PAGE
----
As the Eagles and Flyers sink further in their respective standings and prospects for the Sixers remain poor, the Phillies may provide most of the sports excitement this autumn and winter.
Reports out of Arizona that Gavin Floyd has pitched well in his last two outings should be taken with a huge grain of salt applied liberally around the rim of whatever it is the Phillies alleged brain trust is drinking out there in the desert.
While the AFL might not be in the immortal words of AI “practice”, it cannot be more than one step up from it. Maybe Mike Arbuckle and Pat Gillick are better at playing poker than I gave them credit for. If they are attempting to build up Floyd’s stock prior to throwing him in on some pending deal, well, my hat is off to them. I for one am not counting on the youngster contributing to any major league club calling Philadelphia home. If anything, he should have sparkled in the AFL about three years ago, not now.
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The two players most often mentioned as being on the Phillies radar for the coming Hot Stove League are Alfonso Soriano and Gary Sheffield. The likelihood of Soriano joining the Phillies has to be somewhat less than that of the City of Brotherly Love hosting a parade on Broad Street for guys dressed in Black and Green or Orange and Black. Ever since he was traded by the Yankees to the Texas Rangers, who in turn sent him to Washington, control of Soriano’s destiny was out of his hands. Now that he has regained control, he is going to make the most of it and I cannot imagine the Phillies will be willing to meet his price.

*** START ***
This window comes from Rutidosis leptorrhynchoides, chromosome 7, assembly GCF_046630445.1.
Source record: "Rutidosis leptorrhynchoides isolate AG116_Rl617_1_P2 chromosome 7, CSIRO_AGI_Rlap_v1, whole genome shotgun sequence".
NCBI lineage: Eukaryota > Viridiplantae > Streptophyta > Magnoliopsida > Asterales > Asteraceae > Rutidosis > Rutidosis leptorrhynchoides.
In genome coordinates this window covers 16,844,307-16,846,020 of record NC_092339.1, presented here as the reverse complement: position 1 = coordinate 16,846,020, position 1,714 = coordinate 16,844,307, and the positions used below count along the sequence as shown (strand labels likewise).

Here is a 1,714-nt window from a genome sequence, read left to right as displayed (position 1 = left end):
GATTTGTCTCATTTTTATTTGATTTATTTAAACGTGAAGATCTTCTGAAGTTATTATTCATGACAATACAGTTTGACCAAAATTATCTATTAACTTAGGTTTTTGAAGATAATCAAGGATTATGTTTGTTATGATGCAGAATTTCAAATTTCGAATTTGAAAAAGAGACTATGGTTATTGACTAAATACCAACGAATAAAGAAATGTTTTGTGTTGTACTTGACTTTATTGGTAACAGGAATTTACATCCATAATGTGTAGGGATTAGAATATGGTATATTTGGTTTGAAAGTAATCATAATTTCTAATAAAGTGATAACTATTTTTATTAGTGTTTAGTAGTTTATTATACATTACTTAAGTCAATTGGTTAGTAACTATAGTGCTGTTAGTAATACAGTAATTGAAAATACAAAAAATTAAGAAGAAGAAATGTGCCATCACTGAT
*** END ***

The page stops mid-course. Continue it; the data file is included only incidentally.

As for Sheffield, there are those who think the soon-to-be 38-year old still has a lot left in his tank and would provide the perfect protection for Ryan Howard, but it’s hard to imagine how the Yankees and Phillies could get together on another trade following their mid-summer deal that sent Bobby Abreu and Cory Lidle to the Bronx. And a trade is what it is going to take since the Yankees will likely exercise their option on Sheffield and thus hold all of the cards in his immediate future.
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While I don’t have major problems with the re-signing of Jamie Moyer, I am less than thrilled about offering him two years, not one, and a “limited no-trade clause” for which there were no specifics disclosed. Moyer was on the verge of retiring, not an altogether surprising development for a fellow who is about to turn 44, but suddenly he is back for more than anyone would have thought. I have to assume the second year of that contract is not guaranteed until I read otherwise. As for teams to which he would not accept a trade, however limited they are in numbers, I thought Gillick was on record as disliking those kind of terms.
Everyone agrees Moyer brings a lot to the dugout as a mentor and coach without portfolio. Indeed, I would have thought he might be auditioning for pitching coach, but not at $5 million a year. The other concern I have is how Moyer will fare his second time around the league. I guess we are about to find out!!